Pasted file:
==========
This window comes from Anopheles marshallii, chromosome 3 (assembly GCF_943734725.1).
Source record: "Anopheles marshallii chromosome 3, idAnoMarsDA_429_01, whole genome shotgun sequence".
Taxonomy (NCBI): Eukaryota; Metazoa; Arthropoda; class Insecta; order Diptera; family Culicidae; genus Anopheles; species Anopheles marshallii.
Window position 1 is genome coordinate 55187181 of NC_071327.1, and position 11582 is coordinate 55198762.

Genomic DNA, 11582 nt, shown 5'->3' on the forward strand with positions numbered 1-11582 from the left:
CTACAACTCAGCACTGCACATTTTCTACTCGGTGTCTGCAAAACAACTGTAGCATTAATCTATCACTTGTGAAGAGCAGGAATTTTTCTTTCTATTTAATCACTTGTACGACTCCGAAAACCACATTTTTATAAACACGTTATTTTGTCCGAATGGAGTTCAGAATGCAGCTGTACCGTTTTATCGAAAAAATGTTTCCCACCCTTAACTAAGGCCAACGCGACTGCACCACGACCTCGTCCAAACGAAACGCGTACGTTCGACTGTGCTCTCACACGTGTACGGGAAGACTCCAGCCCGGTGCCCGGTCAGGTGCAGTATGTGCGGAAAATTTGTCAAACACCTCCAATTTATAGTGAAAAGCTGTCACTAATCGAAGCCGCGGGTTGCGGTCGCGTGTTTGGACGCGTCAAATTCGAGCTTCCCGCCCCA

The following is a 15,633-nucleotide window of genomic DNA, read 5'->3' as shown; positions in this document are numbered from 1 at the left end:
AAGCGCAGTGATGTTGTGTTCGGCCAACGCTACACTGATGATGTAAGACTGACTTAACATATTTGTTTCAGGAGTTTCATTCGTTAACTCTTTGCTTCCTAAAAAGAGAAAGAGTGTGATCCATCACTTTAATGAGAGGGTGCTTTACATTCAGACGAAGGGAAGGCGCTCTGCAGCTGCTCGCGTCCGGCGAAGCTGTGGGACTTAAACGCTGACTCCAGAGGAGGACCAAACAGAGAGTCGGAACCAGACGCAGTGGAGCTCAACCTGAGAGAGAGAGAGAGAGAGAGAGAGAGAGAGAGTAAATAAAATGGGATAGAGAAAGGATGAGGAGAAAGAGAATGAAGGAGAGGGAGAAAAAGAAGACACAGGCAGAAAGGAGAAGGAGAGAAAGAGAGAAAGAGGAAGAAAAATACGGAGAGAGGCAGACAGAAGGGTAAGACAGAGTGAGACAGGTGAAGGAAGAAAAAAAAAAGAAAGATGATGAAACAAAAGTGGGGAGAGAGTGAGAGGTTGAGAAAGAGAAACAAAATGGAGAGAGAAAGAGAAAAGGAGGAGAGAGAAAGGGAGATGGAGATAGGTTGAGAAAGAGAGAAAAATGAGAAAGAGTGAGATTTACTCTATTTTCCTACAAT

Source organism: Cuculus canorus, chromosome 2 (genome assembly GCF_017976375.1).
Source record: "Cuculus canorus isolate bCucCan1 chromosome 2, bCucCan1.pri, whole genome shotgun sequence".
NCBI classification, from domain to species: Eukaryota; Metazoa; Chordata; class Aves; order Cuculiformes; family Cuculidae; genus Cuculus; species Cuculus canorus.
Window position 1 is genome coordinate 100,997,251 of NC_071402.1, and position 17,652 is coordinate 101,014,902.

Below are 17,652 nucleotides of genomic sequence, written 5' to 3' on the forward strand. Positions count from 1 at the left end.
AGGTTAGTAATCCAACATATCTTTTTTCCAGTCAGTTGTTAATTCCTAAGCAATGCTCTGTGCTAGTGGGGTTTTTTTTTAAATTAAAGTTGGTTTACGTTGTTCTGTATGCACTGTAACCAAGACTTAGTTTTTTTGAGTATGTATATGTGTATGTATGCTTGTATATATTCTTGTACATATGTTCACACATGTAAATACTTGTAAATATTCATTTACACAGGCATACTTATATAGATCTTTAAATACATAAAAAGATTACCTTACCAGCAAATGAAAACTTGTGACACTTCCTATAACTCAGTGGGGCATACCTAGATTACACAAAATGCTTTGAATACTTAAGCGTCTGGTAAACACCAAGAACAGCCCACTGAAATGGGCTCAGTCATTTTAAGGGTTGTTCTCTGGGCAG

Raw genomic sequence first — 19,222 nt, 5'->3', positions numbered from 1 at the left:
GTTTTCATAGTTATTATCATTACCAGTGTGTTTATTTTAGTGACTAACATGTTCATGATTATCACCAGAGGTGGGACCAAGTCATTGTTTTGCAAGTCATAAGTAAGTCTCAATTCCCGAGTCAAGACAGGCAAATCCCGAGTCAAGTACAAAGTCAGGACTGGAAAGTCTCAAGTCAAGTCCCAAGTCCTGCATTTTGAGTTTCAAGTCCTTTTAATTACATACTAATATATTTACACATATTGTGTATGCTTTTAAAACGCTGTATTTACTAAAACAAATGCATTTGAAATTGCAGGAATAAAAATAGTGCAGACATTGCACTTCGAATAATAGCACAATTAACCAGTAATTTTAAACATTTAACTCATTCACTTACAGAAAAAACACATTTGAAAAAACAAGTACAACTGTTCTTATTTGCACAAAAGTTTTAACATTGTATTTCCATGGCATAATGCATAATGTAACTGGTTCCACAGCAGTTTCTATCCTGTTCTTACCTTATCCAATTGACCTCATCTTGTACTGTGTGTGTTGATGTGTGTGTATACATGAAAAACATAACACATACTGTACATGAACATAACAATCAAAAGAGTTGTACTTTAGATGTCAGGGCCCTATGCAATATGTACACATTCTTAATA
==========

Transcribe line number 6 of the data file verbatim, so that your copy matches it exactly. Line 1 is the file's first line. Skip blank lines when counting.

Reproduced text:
CTACAACTCAGCACTGCACATTTTCTACTCGGTGTCTGCAAAACAACTGTAGCATTAATCTATCACTTGTGAAGAGCAGGAATTTTTCTTTCTATTTAATCACTTGTACGACTCCGAAAACCACATTTTTATAAACACGTTATTTTGTCCGAATGGAGTTCAGAATGCAGCTGTACCGTTTTATCGAAAAAATGTTTCCCACCCTTAACTAAGGCCAACGCGACTGCACCACGACCTCGTCCAAACGAAACGCGTACGTTCGACTGTGCTCTCACACGTGTACGGGAAGACTCCAGCCCGGTGCCCGGTCAGGTGCAGTATGTGCGGAAAATTTGTCAAACACCTCCAATTTATAGTGAAAAGCTGTCACTAATCGAAGCCGCGGGTTGCGGTCGCGTGTTTGGACGCGTCAAATTCGAGCTTCCCGCCCCA